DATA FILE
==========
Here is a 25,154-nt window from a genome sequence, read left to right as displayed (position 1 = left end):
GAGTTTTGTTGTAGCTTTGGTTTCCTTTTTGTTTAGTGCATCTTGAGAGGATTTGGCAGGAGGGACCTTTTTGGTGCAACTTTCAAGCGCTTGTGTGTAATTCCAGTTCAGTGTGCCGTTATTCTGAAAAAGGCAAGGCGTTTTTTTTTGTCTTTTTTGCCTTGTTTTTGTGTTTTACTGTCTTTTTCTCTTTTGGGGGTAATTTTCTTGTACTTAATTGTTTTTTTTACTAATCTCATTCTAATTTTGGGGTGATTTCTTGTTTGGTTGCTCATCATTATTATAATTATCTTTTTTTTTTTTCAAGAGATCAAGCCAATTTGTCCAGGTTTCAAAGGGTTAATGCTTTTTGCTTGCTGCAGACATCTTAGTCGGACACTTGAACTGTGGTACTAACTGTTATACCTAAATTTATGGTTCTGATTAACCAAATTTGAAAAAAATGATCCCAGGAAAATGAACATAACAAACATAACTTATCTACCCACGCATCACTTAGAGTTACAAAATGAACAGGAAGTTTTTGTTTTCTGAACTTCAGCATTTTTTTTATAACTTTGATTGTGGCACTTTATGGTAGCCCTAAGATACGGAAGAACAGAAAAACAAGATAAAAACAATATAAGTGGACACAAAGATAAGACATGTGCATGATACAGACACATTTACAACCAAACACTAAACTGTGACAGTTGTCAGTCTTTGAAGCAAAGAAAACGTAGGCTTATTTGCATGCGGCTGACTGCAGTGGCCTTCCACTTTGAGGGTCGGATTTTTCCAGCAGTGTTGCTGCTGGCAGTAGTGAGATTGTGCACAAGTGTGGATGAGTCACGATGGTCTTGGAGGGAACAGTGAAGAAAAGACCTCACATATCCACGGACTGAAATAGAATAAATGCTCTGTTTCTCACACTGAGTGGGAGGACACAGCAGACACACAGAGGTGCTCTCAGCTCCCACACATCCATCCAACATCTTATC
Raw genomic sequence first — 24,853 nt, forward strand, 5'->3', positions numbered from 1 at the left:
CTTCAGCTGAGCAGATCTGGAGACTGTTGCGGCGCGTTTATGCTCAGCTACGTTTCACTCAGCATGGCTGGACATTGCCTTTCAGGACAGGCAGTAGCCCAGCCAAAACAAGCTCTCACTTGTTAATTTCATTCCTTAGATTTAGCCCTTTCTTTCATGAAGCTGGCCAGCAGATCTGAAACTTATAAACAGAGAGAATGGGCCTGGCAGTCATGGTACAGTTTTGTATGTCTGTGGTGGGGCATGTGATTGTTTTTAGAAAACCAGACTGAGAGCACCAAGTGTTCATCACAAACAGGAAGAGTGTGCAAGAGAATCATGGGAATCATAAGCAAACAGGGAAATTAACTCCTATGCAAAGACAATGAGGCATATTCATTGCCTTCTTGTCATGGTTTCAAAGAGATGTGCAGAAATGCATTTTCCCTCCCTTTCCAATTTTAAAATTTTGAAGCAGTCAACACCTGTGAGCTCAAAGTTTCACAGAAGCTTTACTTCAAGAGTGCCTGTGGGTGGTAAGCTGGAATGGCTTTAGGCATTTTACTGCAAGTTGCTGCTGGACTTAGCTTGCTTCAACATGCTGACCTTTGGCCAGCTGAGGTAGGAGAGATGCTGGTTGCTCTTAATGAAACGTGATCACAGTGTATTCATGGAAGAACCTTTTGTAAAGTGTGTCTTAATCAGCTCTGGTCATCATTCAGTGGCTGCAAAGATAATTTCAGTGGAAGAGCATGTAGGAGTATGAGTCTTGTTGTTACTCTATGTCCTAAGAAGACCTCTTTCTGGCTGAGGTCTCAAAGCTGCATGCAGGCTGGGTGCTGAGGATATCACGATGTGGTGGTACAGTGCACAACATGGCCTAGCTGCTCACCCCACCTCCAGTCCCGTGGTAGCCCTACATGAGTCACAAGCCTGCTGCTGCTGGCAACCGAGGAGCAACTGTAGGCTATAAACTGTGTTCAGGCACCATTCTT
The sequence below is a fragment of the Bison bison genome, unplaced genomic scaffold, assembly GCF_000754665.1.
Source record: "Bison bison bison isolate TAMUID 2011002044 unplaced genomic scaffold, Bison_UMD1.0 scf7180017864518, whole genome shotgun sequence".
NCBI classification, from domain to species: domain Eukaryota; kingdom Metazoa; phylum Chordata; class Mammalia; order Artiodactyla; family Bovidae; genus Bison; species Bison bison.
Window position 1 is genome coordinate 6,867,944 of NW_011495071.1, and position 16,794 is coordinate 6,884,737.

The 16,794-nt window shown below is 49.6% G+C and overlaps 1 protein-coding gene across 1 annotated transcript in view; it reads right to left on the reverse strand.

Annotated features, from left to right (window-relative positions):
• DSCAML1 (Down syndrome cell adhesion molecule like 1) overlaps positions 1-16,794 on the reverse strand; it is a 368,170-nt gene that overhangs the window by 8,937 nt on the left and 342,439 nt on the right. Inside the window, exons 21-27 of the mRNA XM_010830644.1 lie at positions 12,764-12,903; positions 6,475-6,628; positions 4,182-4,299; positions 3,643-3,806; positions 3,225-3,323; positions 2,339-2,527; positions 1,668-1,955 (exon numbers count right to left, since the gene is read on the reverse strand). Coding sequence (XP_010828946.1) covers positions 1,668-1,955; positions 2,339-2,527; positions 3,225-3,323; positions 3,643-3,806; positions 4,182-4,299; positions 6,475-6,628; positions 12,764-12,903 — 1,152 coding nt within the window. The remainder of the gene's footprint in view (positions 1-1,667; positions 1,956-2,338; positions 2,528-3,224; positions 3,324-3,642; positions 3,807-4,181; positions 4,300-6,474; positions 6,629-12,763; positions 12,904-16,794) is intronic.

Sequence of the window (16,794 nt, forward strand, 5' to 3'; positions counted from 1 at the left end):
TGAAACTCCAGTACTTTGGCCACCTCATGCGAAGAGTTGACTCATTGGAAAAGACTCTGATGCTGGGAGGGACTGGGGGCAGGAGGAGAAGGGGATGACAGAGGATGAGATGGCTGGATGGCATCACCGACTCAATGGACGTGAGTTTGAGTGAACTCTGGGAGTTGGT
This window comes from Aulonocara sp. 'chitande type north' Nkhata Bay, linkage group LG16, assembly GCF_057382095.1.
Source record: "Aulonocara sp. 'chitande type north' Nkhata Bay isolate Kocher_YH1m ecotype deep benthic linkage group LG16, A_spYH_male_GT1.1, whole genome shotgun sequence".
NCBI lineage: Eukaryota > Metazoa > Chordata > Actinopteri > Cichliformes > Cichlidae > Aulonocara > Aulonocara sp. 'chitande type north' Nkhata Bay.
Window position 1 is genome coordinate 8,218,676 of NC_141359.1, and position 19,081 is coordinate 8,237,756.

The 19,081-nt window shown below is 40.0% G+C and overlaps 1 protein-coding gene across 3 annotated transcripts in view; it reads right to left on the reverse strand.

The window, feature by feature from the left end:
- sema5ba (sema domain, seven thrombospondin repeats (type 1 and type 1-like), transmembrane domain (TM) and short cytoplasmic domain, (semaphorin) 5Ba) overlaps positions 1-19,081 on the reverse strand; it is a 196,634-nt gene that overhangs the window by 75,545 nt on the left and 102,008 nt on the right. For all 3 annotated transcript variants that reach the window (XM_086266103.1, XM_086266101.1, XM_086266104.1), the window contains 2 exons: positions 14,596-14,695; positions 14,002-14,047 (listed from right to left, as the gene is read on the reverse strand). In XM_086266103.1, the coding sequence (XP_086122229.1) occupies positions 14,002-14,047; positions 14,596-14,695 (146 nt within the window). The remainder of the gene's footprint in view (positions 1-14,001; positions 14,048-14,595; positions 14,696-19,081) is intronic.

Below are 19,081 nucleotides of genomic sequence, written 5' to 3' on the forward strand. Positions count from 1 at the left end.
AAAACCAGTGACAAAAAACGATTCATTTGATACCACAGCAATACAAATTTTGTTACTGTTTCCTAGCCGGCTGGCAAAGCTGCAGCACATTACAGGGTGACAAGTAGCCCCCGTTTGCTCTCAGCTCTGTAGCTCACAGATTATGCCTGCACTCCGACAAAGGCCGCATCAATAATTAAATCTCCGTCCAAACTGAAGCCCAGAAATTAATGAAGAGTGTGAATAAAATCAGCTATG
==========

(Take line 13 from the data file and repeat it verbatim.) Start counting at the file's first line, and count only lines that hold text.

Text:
TGAAACTCCAGTACTTTGGCCACCTCATGCGAAGAGTTGACTCATTGGAAAAGACTCTGATGCTGGGAGGGACTGGGGGCAGGAGGAGAAGGGGATGACAGAGGATGAGATGGCTGGATGGCATCACCGACTCAATGGACGTGAGTTTGAGTGAACTCTGGGAGTTGGT